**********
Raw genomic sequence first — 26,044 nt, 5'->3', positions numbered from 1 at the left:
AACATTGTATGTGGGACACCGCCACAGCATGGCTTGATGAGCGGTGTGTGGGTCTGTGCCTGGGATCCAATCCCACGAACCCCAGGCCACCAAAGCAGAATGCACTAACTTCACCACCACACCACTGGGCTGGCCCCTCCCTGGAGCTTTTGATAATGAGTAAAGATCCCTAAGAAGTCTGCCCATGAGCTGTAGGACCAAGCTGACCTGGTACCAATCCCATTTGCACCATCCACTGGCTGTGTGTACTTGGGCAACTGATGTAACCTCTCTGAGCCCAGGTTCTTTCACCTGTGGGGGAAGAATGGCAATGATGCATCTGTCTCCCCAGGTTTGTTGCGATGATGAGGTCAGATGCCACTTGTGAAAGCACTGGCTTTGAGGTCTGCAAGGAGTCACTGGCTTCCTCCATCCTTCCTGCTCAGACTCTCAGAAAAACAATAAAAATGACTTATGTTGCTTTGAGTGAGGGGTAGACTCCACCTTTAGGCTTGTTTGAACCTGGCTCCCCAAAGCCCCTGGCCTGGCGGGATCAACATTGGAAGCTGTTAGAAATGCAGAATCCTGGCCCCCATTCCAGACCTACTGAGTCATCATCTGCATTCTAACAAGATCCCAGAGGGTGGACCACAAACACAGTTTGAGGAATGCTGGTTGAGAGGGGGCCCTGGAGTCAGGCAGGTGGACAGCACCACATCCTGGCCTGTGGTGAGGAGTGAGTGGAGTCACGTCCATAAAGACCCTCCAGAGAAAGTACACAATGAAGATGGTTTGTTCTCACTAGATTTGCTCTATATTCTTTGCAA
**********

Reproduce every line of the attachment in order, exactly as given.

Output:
Raw genomic sequence first — 26,044 nt, 5'->3', positions numbered from 1 at the left:
AACATTGTATGTGGGACACCGCCACAGCATGGCTTGATGAGCGGTGTGTGGGTCTGTGCCTGGGATCCAATCCCACGAACCCCAGGCCACCAAAGCAGAATGCACTAACTTCACCACCACACCACTGGGCTGGCCCCTCCCTGGAGCTTTTGATAATGAGTAAAGATCCCTAAGAAGTCTGCCCATGAGCTGTAGGACCAAGCTGACCTGGTACCAATCCCATTTGCACCATCCACTGGCTGTGTGTACTTGGGCAACTGATGTAACCTCTCTGAGCCCAGGTTCTTTCACCTGTGGGGGAAGAATGGCAATGATGCATCTGTCTCCCCAGGTTTGTTGCGATGATGAGGTCAGATGCCACTTGTGAAAGCACTGGCTTTGAGGTCTGCAAGGAGTCACTGGCTTCCTCCATCCTTCCTGCTCAGACTCTCAGAAAAACAATAAAAATGACTTATGTTGCTTTGAGTGAGGGGTAGACTCCACCTTTAGGCTTGTTTGAACCTGGCTCCCCAAAGCCCCTGGCCTGGCGGGATCAACATTGGAAGCTGTTAGAAATGCAGAATCCTGGCCCCCATTCCAGACCTACTGAGTCATCATCTGCATTCTAACAAGATCCCAGAGGGTGGACCACAAACACAGTTTGAGGAATGCTGGTTGAGAGGGGGCCCTGGAGTCAGGCAGGTGGACAGCACCACATCCTGGCCTGTGGTGAGGAGTGAGTGGAGTCACGTCCATAAAGACCCTCCAGAGAAAGTACACAATGAAGATGGTTTGTTCTCACTAGATTTGCTCTATATTCTTTGCAA